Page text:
MURRAY — The Fireclay district in this mid-valley town has been called underutilized by the diplomatic and downright ugly by the indiscreet.
The area between State Street and a hard railroad line at approximately 200 West stretches from 4500 South to Big Cottonwood Creek, roughly at 4100 South. Weed fields, industrial work yards and fenced-in piles of junk mostly occupy the 97-acre site that city officials are salivating to redevelop.
Developers have been reluctant to invest the millions of dollars necessary to create just the proper road access to the area (building an underpass beneath a hard rail line is estimated to cost at least $4 million), so the city has created a redevelopment agency project that would use some tax revenue from future development on the site to pay for improvements to the site.
Murray Mayor Dan Snarr is the most vocal and enthusiastic of all pro-development city officials. During his 7 1/2-year tenure (he is up for re-election this November; two opponents have filed already), Snarr has overseen development in a dozen or so spots in Murray. At least three of those have included big-box stores that residents in Holladay, Sandy and Riverton shun. Snarr is unabashedly pro-business and argues that his stance will make Murray into The Little Bedroom Community That Could.
"Let's do something about urban sprawl by dealing with urban blight," Snarr said, repeating his argument that zoning for high-density, mixed-use development will prevent both treeless subdivisions for starter families and inflated house prices that only rich folk can afford. "We could make that the premier transit-oriented development in the region."
It's rare to find a naysayer against developing the area — there is very little attractive development on the site now. However, an RDA would tie up millions of dollars over the next 15 to 20 years that otherwise would go to the county and Murray City School District, and district administrators want to make sure that they receive enough money to educate children who would live in the proposed mixed-use housing development.
A preliminary development plan for the Fireclay RDA calls for a mixture of large box stores near State Street and smaller, regional boutique stores west of Main Street. The development will abut a TRAX station and eventually be near a commuter rail line. That, and its proximity to I-15, puts it within walking distance of several major transportation corridors — a fact not lost on city officials, who want to model Fireclay after transit-oriented developments on the West Coast.
Above all, the city wants high-density housing — apartments, condos, townhouses — aimed at a middle- to upper-middle class population. Inevitably, children will live in those housing complexes, and those children will need education.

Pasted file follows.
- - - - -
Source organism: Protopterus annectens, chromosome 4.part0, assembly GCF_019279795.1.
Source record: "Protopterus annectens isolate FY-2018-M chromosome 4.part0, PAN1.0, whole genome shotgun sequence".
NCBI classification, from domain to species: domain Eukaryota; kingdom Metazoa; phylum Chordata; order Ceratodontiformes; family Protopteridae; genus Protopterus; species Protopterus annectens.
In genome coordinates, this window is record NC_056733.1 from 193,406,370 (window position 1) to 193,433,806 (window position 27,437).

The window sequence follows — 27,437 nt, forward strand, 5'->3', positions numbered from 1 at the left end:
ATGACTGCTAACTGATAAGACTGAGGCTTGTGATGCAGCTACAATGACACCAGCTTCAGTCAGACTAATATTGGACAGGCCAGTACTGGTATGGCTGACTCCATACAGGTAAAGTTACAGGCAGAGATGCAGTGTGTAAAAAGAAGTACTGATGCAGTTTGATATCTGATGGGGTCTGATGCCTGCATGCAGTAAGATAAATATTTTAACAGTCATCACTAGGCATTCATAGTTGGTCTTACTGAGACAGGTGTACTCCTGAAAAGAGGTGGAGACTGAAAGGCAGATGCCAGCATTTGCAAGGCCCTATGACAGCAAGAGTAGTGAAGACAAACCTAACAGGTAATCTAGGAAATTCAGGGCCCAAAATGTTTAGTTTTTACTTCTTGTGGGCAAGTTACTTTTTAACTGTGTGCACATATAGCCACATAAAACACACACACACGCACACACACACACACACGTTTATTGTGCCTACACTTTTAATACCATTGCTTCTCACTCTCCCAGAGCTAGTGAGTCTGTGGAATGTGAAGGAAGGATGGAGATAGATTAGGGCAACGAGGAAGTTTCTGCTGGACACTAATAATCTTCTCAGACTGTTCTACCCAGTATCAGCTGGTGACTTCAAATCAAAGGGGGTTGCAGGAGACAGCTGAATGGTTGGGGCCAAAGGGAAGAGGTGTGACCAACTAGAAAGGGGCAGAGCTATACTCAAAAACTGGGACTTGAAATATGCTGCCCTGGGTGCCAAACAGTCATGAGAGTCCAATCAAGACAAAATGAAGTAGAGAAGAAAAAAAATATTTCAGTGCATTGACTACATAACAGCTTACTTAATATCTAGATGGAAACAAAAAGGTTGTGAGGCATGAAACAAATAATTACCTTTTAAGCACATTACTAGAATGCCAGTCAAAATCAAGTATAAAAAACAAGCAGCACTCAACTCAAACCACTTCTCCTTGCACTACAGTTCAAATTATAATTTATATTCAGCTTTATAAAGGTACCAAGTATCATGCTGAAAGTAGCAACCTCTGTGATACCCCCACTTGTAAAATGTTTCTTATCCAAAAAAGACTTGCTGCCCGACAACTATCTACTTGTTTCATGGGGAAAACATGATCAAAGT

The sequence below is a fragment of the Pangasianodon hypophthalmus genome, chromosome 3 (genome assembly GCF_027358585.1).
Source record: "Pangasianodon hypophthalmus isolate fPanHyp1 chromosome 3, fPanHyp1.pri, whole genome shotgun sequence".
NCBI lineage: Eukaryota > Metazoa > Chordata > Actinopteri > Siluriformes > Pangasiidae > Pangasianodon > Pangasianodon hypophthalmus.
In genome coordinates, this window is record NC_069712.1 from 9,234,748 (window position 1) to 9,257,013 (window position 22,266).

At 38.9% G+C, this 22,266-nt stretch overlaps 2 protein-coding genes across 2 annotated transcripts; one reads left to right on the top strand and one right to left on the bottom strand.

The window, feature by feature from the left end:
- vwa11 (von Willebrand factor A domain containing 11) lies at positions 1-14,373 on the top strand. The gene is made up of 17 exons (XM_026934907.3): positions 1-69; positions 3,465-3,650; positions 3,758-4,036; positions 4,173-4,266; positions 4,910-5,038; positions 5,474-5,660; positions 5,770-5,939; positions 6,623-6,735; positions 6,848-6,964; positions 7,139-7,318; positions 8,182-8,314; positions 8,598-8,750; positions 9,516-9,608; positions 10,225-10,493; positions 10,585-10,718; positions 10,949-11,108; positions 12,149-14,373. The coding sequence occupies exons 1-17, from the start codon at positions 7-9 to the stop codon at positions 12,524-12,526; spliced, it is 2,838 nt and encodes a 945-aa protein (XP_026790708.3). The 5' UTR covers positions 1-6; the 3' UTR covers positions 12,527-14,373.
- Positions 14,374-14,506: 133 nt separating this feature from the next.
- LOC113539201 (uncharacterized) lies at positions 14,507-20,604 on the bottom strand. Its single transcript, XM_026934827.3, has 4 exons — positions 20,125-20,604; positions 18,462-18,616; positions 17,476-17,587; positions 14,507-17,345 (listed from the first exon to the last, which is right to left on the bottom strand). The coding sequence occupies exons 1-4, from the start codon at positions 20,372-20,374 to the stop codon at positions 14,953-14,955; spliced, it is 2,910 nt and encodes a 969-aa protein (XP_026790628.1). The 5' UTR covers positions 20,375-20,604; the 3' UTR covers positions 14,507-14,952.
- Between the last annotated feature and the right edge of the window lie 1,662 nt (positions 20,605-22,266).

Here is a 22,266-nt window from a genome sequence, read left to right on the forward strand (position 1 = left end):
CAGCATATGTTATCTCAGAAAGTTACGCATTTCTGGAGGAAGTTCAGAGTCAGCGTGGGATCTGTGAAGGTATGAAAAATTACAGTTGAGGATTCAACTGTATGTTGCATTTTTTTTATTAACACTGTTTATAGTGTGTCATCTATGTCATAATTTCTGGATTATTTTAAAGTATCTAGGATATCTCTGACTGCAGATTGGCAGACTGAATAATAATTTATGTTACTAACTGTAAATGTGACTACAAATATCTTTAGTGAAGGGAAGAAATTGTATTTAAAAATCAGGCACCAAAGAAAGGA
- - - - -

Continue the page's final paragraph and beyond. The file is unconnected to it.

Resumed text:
"You're going to send us a lot of kids under this RDA, and if you take all the money, it makes it difficult for the district to educate them," said Richard Tranter, Murray superintendent.
The school district proposes that the RDA give it nearly $3 million over a 15-year period to offset the cost of educating children from the development; the RDA has thus far offered $1.5 million. The compromise amount will be determined in talks between school board members and RDA officials, including Keith Snarr, Murray's economic development director.
Three Murray school board members sit on a committee that approves the RDA budget and plan — their block of votes on the eight-member committee is a strong voice for the school district that city leaders should pay attention to, Tranter said.
The city completed its blight study earlier this year. The next step for the RDA is to adopt a budget and plan. The committee of representatives from taxing entities in Murray will meet Tuesday to consider the budget and plan, and the school board will meet again on Aug. 10 to consider its position on the budget. A public hearing is scheduled for Sept. 13 on the plan and budget.
Jim Brass, a city councilman who chairs the RDA board, said Fireclay will revitalize Murray with its mix of housing and shops, and the development can be an example of appropriate RDA use for other communities.
"I'd like to see a unique community over there that we can look back at, point to, and say, 'This is the good that can come with the RDA,' " Brass said. "It's not just running people out of their homes so we can build a large superstore. It's taking a challenged piece of property and making it better — making it into a nice community."
Keith Snarr, who is not immediately related to Mayor Dan Snarr, sees the Fireclay area as an investment for Murray. "You work together to encourage this area to redevelop, and if you do that you're going to have a bigger pie at the end of the day," Keith Snarr said.